Liberty-Scholarship Measure Reaches Cuomo's Desk

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After months of deliberation, the New York State legislature has finally approved a version of Gov. Mario M. Cuomo's proposed Liberty Scholarship program, which would help low- and middle-income students pay for college.

The aid offer will apply to some 94,000 students in New York's population, state officials estimate.

Although the new version of the bill differs somewhat from the plan that the Governor outlined in January, state officials are calling it landmark legislation. Mr. Cuomo is scheduled to sign the bill Aug. 4.

"We feel that this demonstrates New York State's leadership position on state tuition assistance,'' said Cornelius J. Foley, a spokesman for Governor Cuomo.

"The spirit of the proposal that the Governor intended is still there,'' he added. "We are targeting low-income students and making college available to them.''

The Governor originally suggested that the state guarantee a free public-college education to 7th graders from families whose income was below 130 percent of the poverty level.

The new bill calls for $90 million in grants when fully funded in 1991 to help students pay for costs other than tuition, such as room and board, transportation, and books.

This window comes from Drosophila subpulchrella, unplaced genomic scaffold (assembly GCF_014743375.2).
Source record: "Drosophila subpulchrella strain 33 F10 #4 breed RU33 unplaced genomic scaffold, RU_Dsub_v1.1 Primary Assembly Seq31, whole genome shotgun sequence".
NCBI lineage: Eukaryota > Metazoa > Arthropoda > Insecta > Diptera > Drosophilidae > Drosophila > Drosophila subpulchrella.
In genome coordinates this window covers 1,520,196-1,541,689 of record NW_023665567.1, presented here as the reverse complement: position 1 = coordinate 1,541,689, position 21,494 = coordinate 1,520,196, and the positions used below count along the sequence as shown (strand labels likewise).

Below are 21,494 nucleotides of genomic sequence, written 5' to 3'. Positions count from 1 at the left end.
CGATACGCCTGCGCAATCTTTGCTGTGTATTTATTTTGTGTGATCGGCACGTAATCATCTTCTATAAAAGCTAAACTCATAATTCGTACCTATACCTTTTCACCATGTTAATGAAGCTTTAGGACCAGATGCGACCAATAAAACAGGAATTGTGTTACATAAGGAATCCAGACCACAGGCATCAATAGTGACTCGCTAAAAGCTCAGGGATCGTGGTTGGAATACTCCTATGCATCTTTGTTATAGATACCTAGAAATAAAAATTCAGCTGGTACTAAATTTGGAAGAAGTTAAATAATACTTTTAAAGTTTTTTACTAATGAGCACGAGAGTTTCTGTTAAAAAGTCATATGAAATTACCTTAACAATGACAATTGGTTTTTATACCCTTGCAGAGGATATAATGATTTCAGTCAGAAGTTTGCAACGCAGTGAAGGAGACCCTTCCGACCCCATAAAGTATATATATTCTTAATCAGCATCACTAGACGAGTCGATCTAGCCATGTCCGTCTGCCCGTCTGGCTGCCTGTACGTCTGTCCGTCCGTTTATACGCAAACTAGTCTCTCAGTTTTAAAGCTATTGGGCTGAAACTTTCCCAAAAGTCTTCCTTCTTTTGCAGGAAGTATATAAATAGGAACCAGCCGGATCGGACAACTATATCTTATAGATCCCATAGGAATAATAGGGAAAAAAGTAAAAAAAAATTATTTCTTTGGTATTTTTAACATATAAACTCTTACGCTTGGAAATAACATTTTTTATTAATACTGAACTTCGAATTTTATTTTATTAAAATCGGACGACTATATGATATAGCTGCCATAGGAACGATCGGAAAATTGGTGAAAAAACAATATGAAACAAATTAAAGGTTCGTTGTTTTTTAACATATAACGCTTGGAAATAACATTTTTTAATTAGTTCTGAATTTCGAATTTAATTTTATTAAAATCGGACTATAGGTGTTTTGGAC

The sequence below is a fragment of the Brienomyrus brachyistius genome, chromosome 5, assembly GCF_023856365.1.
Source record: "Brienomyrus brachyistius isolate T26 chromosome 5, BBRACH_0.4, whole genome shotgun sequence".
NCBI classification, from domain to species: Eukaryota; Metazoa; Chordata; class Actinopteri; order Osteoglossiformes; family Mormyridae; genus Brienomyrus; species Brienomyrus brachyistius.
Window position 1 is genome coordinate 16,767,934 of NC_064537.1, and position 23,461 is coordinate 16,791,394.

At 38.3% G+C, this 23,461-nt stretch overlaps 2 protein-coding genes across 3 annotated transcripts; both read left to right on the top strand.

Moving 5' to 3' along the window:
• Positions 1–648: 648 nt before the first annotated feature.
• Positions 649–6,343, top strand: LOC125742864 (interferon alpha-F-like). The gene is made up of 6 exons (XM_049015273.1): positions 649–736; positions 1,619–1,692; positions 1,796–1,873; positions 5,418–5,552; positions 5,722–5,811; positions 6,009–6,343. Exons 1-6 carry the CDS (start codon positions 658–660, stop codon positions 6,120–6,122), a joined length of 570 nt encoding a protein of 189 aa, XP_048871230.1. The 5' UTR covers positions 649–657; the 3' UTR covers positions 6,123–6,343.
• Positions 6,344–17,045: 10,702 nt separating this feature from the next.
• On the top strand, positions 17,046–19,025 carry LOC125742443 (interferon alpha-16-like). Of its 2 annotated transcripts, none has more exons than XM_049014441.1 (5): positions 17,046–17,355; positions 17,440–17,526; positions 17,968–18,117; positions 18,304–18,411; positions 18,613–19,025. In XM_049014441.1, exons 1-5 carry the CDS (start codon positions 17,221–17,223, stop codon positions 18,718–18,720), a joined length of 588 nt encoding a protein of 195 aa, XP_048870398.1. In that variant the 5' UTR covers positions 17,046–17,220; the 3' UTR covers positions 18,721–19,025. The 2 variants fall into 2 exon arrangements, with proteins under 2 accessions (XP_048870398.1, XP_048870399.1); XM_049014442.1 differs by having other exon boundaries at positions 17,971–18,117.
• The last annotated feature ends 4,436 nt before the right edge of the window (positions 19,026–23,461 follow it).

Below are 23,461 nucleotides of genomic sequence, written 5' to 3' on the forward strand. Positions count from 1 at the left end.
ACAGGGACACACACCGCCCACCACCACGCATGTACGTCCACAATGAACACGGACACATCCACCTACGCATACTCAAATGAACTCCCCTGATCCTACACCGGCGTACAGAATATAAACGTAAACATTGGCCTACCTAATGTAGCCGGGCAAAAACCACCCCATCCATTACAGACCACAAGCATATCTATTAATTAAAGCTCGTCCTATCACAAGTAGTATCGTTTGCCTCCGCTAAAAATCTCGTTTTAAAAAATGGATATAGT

In addition, the measure would apply to students entering the 11th grade this coming school year, rather than to 7th graders as the Governor had proposed, Mr. Foley said.

The compromise bill also calls for $40 million in grants to encourage state colleges to form partnerships with high schools that have a high number of disadvantaged students, and to provide counseling, mentors, and other support services to such students in an effort to reduce the state's dropout rate.

In order to placate Republican lawmakers who had threatened to kill the program if its financial-aid base was not broadened, the new scholarships will be made available to students with somewhat higher family incomes as well, Mr. Foley said.

Under the measure, all students from families whose income is below 130 percent of the poverty level or whose parents' adjusted gross income is less than $18,000 will be eligible, he added.

The scholarships are intended to supplement federal Pell Grants, which provide up to $2,200 a year to low- and middle-income college students, and the state's Tuition Assistance Program, which provides grants to students from families with a net taxable income below $32,000. Between the three programs, Mr. Foley said, all costs in state public institutions would be covered.

The legislature has yet to act on several other education-related measures in what has become its longest session in over a decade. They include proposals to create an independent office to coordinate school construction and rehabilitation in New York City, and to abolish the controversial state board of examiners, which is responsible for teacher certification.

Lawmakers are expected to return to Albany this week after a two-week break. --LJ

Vol. 07, Issue 39 Extra Edition

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